Hardware Resources

In this solution, for the workload domain of OpenShift, we used a total of four Dell R7525 nodes. 

Each ESXi node in the cluster had the following configuration, as shown in Table 3. 

Table 3. Hardware Configuration for Workload Cluster



Server model name

Dell PowerEdge R7525


2 x AMD EPYC 7552 48-Core Processor   



Network adapter 

2 x 100Gbits/s  Mellanox Technologies ConnectX-6 Dx EN NIC; dual-port QSFP56; PCIe4.0 x16; (MCX623106AC-CDA)

2 x 25Gbits/s Broadcom NetXtreme E-Series Advanced Dual-port 25Gb SFP28 Ethernet OCP 3.0 Adapter

Storage adapter

None for vSAN. (Using NVMe’s native adapter)


Cache - 1 x 1T NVMe

Capacity - 1 x 1TB NVMe


Nvidia A100 x 1

Software Resources

Table 4 shows the software resources used in this solution

Table 4. Software Resources




VMware Cloud Foundation


A unified SDDC platform that brings together VMware vSphere, vSAN, NSX, and optionally, vRealize Suite components, into a natively integrated stack to deliver enterprise-ready cloud infrastructure for the private and public cloud.

See VMware Cloud Foundation 5.1 Release Notes for details.

We used VMware Cloud Foundation 5.1 in this solution, a later minor version is also supported. See Preparing to install on vSphere for VMware vSphere infrastructure requirements.

VMware vSphere

8.0 Update 2

VMware vSphere is a suite of products: vCenter Server and ESXi.

VMware vSAN

8.0 Update 2

vSAN is the storage component in VMware Cloud Foundation to provide low-cost and high-performance next-generation HCI solutions.

NSX Data Center


NSX Data Center is the key network component in VMware Cloud Foundation and is deployed automatically. It is designed for networking management and operation.



The Container Network Interface plugin for OpenShift.



The version of OpenShift software being tested in this solution. See OpenShift Container Platform 4.13 Release Notes

for the latest release introduction. 

VMware Cloud Foundation Installation

The key steps for VMware Cloud Foundation installation are as follows:

  1. Deploy a management domain.
  2. Add ESXi hosts into the system.
  3. Create a workload domain with the idle ESXi hosts.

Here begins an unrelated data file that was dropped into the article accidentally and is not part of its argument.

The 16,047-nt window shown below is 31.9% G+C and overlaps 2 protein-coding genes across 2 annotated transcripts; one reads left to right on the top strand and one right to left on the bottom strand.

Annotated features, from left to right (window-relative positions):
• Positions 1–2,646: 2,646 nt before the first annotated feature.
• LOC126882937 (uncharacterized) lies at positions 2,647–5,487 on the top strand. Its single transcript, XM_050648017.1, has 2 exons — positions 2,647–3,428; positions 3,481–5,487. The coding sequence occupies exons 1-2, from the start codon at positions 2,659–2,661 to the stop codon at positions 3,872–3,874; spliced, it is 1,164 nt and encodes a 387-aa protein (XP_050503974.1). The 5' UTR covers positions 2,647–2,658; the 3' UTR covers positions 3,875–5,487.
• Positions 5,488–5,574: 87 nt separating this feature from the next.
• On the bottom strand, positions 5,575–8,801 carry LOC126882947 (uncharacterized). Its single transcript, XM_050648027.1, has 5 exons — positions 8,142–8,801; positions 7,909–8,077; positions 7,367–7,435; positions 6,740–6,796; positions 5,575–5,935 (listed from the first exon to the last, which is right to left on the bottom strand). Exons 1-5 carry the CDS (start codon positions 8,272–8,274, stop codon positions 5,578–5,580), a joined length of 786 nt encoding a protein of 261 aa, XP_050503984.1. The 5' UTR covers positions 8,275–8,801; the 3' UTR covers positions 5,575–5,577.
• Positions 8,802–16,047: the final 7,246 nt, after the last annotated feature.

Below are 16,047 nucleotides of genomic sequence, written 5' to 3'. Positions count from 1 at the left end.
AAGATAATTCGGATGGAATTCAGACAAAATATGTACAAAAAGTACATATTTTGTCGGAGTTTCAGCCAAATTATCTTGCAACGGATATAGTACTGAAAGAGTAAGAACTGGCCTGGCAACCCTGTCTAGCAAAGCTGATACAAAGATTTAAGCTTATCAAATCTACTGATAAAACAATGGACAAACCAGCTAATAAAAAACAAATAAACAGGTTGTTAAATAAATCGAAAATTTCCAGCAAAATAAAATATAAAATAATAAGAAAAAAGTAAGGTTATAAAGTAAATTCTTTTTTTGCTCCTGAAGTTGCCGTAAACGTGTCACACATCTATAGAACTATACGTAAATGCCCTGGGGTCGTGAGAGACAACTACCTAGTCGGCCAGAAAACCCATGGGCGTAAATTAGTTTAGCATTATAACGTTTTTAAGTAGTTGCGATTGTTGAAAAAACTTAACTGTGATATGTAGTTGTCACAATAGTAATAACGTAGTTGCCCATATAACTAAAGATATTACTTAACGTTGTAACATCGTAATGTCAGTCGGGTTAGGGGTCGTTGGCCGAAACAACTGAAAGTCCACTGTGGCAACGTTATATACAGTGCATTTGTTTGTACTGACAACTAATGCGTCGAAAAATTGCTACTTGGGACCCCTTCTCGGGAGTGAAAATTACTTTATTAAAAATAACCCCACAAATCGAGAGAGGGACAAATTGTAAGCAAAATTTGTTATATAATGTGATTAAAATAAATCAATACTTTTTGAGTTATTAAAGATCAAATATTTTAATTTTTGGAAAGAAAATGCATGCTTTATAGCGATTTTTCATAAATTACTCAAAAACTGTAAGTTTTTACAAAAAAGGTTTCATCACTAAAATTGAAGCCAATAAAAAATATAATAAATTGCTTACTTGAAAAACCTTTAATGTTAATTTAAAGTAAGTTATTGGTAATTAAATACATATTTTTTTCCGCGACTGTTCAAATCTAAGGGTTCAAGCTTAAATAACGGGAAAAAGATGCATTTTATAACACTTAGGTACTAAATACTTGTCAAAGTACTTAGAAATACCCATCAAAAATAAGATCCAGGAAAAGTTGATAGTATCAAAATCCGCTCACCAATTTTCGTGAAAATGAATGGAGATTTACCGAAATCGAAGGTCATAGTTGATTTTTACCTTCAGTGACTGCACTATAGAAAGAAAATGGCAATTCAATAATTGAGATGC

Follow the Official Document for detailed information about VMware Cloud Foundation installation steps.

After the installation, just make sure that NSX and vSAN are successfully enabled on this workload domain. NSX and vSAN are integrated into this solution and will be used in the successive configurations of OpenShift.

Figure 3. Check the Configuration and State of VMware Cloud Foundation Deployment

Workload Domain Preparation

After the workload domain is created for OpenShift, NSX Managers are deployed in the Management Domain. However, the NSX Edge cluster is not deployed by default.

We must add an edge cluster after the workload domain is created, as shown in Figure 4.

After the edge cluster is deployed, the state should be ‘active’, and the edge nodes’ names are also shown as in Figure 4.

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Figure 4. Enable NSX Edge Cluster on the Workload Domain

vSAN Configuration

The solution validation was based on a 4-node vSAN cluster as a building block. 

The validation tests were conducted using the default vSAN datastore storage policy of RAID 1 FTT=1, checksums enabled. The vSAN cluster has deduplication and compression deactivated, and no encryption. In the below sections, we explained the detailed configurations of the vSAN cluster and some items in the Storage Policy Based Management (SPBM).

Deduplication and Compression

The ‘Deduplication and Compression’ option was configured on the cluster level, and it can be enabled or deactivated for the whole vSAN cluster. While in our testing we deactivated it, by enabling it we can reduce the vSAN storage usage but induce higher latencies for the OpenShift application. This is a tradeoff for customers’ choices.

Failures to Tolerance (FTT)

Failures to Tolerance (FTT) is a configuration item in vSAN’s storage policy. For the ‘StorageClass’ in OpenShift and the corresponding vSAN’s storage policy, we recommended setting vSAN’s Failures to Tolerate (FTT) to 1. In our testing, we set FTT to 1 as the baseline. Do not set the FTT to 0 in an OpenShift with vSAN deployment because FTT=0 may possibly cause the data of the replications of the same pod to be stored in the same physical disk. This may cause data loss in case of a physical disk failure. 

Network Configuration

Figure 5 shows the VMware vSphere Distributed Switch™ network configuration for the OpenShift cluster in the workload domain of the VMware Cloud Foundation. NSX, which underlies the vSphere infrastructure, is used for the OpenShift cluster networking. To enable external access for the OpenShift cluster, an NSX Edge cluster is required to be deployed. Also, it is required to configure the BGP peering and route distribution of the upstream network. For more details, refer to VMware's NSX Document.

  • The ‘VCF-xxxx-External-1’ and External-2 port groups are created by VMware Cloud Foundation automatically for NSX.